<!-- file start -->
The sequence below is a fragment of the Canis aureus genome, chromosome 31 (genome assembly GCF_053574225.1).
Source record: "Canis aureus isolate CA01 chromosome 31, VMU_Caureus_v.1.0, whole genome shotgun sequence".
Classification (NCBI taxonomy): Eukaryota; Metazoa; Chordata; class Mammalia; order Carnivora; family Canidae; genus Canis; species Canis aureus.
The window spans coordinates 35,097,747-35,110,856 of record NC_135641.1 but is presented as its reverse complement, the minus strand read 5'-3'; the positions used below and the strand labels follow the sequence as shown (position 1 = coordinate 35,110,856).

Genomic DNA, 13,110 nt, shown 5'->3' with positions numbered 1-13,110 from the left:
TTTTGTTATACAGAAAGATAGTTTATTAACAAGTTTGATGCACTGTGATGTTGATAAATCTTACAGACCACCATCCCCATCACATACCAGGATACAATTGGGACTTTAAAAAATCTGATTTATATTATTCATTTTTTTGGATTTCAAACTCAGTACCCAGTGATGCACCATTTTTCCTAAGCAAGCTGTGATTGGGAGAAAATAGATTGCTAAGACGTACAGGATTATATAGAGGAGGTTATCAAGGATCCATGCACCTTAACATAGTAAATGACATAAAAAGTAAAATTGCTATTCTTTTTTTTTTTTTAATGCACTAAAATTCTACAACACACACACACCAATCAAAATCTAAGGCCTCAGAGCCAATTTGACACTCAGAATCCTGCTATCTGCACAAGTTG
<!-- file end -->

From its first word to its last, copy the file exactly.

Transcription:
The sequence below is a fragment of the Canis aureus genome, chromosome 31 (genome assembly GCF_053574225.1).
Source record: "Canis aureus isolate CA01 chromosome 31, VMU_Caureus_v.1.0, whole genome shotgun sequence".
Classification (NCBI taxonomy): Eukaryota; Metazoa; Chordata; class Mammalia; order Carnivora; family Canidae; genus Canis; species Canis aureus.
The window spans coordinates 35,097,747-35,110,856 of record NC_135641.1 but is presented as its reverse complement, the minus strand read 5'-3'; the positions used below and the strand labels follow the sequence as shown (position 1 = coordinate 35,110,856).

Genomic DNA, 13,110 nt, shown 5'->3' with positions numbered 1-13,110 from the left:
TTTTGTTATACAGAAAGATAGTTTATTAACAAGTTTGATGCACTGTGATGTTGATAAATCTTACAGACCACCATCCCCATCACATACCAGGATACAATTGGGACTTTAAAAAATCTGATTTATATTATTCATTTTTTTGGATTTCAAACTCAGTACCCAGTGATGCACCATTTTTCCTAAGCAAGCTGTGATTGGGAGAAAATAGATTGCTAAGACGTACAGGATTATATAGAGGAGGTTATCAAGGATCCATGCACCTTAACATAGTAAATGACATAAAAAGTAAAATTGCTATTCTTTTTTTTTTTTTAATGCACTAAAATTCTACAACACACACACACCAATCAAAATCTAAGGCCTCAGAGCCAATTTGACACTCAGAATCCTGCTATCTGCACAAGTTG